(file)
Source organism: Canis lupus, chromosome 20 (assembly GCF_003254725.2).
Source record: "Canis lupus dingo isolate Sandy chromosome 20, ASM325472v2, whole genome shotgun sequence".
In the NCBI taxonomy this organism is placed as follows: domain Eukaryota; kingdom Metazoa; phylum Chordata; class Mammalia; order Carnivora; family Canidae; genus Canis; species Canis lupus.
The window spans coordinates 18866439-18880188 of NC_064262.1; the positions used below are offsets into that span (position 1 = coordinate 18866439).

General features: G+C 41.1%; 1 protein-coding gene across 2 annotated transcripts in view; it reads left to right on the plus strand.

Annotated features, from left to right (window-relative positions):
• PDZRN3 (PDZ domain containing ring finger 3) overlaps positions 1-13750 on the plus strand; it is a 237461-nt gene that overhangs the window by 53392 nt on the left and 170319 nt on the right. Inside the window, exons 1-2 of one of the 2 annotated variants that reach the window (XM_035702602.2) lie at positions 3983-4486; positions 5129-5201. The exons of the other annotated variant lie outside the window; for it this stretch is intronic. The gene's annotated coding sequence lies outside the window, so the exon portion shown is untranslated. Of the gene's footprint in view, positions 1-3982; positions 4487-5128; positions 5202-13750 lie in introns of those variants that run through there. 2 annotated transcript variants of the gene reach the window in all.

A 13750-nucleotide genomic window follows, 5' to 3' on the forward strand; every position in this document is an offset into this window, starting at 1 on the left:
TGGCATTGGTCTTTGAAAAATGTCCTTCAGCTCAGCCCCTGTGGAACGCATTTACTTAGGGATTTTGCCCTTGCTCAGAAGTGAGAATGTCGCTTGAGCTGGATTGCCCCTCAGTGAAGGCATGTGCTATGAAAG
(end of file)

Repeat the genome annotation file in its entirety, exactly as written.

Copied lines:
Source organism: Canis lupus, chromosome 20 (assembly GCF_003254725.2).
Source record: "Canis lupus dingo isolate Sandy chromosome 20, ASM325472v2, whole genome shotgun sequence".
In the NCBI taxonomy this organism is placed as follows: domain Eukaryota; kingdom Metazoa; phylum Chordata; class Mammalia; order Carnivora; family Canidae; genus Canis; species Canis lupus.
The window spans coordinates 18866439-18880188 of NC_064262.1; the positions used below are offsets into that span (position 1 = coordinate 18866439).

General features: G+C 41.1%; 1 protein-coding gene across 2 annotated transcripts in view; it reads left to right on the plus strand.

Annotated features, from left to right (window-relative positions):
• PDZRN3 (PDZ domain containing ring finger 3) overlaps positions 1-13750 on the plus strand; it is a 237461-nt gene that overhangs the window by 53392 nt on the left and 170319 nt on the right. Inside the window, exons 1-2 of one of the 2 annotated variants that reach the window (XM_035702602.2) lie at positions 3983-4486; positions 5129-5201. The exons of the other annotated variant lie outside the window; for it this stretch is intronic. The gene's annotated coding sequence lies outside the window, so the exon portion shown is untranslated. Of the gene's footprint in view, positions 1-3982; positions 4487-5128; positions 5202-13750 lie in introns of those variants that run through there. 2 annotated transcript variants of the gene reach the window in all.

A 13750-nucleotide genomic window follows, 5' to 3' on the forward strand; every position in this document is an offset into this window, starting at 1 on the left:
TGGCATTGGTCTTTGAAAAATGTCCTTCAGCTCAGCCCCTGTGGAACGCATTTACTTAGGGATTTTGCCCTTGCTCAGAAGTGAGAATGTCGCTTGAGCTGGATTGCCCCTCAGTGAAGGCATGTGCTATGAAAG